For traditional German cuisine (Including Apple Wine) it has to be the Zum Gemaltenhaus at Schweizer Str. 67 (www.zumgemaltenhaus.com)
For a traditional German cafe, then go to the Cafe Hauptwache (www.cfe-hauptwache.de) or Cafe Liebfrauenberg at Liebfrauenberg 24.
For a Japanese meal, head to the Aiso Restaurant (aiso.asiagourmet.de) at the MyZeil Shopping Centre in downtown Frankfurt.
For breakfast, I would highly recommend Cafe Wacker (www.wackers-kaffee.de) . It’s one of the oldest cafes in Frankfurt, although operating since 1914, the cafe was originally thought t o have been the place where one of the oldest sons of Frankfurt, J.W. Von Goethe, was rumoured to have bought milk everyday! Why not try a homemade carrot cake with some freshly made coffee? The staff members speak English and German. The prices are reasonable.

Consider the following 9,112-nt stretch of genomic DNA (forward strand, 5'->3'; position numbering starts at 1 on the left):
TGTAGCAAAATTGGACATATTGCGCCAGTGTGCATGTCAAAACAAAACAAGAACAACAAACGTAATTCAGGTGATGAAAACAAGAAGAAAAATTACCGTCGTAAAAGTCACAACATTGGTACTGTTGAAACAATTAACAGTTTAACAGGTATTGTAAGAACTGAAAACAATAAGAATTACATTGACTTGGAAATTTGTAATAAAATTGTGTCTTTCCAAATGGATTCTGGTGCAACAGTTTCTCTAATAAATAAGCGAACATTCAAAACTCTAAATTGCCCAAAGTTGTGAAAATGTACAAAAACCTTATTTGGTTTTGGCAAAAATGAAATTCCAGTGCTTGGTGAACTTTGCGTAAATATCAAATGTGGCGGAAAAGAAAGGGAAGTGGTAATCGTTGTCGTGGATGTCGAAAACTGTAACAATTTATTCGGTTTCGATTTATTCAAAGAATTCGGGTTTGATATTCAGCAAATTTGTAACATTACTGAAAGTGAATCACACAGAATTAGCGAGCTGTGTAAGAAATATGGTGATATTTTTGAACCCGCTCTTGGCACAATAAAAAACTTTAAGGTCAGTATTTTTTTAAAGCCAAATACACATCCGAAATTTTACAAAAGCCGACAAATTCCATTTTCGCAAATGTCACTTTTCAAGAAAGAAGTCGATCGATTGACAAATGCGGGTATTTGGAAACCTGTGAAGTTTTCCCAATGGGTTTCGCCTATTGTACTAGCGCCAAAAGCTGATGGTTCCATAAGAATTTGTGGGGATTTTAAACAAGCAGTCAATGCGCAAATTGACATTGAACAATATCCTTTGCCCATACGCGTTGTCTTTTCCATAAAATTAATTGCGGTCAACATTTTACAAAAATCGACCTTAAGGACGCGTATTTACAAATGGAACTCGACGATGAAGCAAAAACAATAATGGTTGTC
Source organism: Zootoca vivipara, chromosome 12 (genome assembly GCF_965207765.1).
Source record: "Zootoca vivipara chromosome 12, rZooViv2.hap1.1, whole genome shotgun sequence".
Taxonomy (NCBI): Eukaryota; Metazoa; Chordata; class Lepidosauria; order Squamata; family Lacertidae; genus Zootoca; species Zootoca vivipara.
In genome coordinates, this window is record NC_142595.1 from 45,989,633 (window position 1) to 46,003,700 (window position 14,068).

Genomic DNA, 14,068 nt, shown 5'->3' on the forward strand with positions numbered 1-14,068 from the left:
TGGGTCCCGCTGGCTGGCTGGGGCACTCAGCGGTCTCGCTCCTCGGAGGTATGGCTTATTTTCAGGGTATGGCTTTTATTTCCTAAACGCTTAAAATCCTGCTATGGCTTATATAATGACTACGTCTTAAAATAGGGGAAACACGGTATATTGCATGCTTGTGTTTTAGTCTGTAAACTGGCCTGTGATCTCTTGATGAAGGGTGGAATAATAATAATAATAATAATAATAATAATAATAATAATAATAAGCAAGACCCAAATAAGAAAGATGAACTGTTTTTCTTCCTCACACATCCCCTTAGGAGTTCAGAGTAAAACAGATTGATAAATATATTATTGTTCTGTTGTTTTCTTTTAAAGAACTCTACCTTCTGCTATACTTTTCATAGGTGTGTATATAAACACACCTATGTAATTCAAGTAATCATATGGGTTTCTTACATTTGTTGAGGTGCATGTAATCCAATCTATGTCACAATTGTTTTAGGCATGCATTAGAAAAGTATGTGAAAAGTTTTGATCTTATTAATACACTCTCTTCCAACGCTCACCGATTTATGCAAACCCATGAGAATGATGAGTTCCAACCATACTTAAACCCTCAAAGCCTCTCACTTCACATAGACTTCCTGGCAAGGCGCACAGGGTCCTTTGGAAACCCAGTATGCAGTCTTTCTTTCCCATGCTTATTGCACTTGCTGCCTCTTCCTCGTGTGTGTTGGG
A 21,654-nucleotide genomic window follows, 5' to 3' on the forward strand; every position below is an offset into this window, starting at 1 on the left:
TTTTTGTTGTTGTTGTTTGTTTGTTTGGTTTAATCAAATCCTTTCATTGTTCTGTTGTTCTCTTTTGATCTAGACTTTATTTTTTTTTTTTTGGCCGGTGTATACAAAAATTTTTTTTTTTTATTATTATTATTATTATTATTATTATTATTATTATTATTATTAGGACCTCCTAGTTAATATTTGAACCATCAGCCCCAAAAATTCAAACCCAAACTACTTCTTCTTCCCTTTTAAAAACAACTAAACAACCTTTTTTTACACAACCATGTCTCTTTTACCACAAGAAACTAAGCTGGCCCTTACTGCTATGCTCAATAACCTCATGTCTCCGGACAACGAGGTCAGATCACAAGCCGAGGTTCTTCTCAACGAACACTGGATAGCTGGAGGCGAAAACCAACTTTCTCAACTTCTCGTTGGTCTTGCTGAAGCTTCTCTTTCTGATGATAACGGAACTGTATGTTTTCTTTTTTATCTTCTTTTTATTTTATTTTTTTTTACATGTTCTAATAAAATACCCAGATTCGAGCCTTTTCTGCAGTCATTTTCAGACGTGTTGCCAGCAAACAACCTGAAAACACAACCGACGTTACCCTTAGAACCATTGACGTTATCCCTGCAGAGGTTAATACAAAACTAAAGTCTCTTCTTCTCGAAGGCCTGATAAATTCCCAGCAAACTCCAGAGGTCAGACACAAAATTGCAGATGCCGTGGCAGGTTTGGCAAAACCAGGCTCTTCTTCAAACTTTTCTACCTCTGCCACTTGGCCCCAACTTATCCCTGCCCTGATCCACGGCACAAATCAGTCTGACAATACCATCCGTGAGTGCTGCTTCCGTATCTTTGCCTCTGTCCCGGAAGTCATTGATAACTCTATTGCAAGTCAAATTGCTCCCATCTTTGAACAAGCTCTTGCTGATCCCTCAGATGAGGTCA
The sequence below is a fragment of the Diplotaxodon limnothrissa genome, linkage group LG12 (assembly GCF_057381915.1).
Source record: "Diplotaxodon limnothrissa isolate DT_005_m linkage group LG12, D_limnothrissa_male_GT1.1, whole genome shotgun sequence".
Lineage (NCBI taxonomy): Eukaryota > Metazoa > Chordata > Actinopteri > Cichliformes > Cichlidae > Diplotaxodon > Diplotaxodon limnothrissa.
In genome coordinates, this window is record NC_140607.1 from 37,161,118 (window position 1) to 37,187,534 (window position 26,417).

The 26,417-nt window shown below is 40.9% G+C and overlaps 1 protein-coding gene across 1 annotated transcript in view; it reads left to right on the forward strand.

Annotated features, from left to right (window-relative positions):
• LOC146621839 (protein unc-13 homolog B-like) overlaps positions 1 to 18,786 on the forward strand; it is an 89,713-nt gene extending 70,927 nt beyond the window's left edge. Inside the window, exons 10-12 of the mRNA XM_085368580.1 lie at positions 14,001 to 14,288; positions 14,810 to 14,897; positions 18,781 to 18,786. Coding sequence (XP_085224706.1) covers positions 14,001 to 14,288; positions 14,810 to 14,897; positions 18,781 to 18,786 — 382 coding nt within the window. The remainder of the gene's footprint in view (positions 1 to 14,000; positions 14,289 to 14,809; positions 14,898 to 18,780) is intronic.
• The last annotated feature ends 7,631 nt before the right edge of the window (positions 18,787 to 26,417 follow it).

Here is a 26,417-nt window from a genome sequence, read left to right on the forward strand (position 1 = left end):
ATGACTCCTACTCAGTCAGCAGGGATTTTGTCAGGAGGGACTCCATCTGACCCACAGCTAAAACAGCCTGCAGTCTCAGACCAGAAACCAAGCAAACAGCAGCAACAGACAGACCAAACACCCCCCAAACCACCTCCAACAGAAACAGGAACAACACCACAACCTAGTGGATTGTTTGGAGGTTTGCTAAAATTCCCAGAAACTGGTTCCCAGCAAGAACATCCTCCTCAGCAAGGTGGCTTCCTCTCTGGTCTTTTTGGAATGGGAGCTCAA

Where I stayed?
Steigenberger Frankfurter Hof*****
60311 Frankfurt am Main
Tel: +49 69 215-02
Fax: +49 69 215-900
How I got there?
Lufthansa German Airlines www.lufthansa.com from London Heathrow to Frankfurt Main.
How I got around the city?
The Frankfurt Card is a useful way to explore Frankfurt. It can be purchased from any metro station, at the airport or even at most convenience stores dotted around the city.
Below are some of the photos which I took of Frankfurt...enjoy: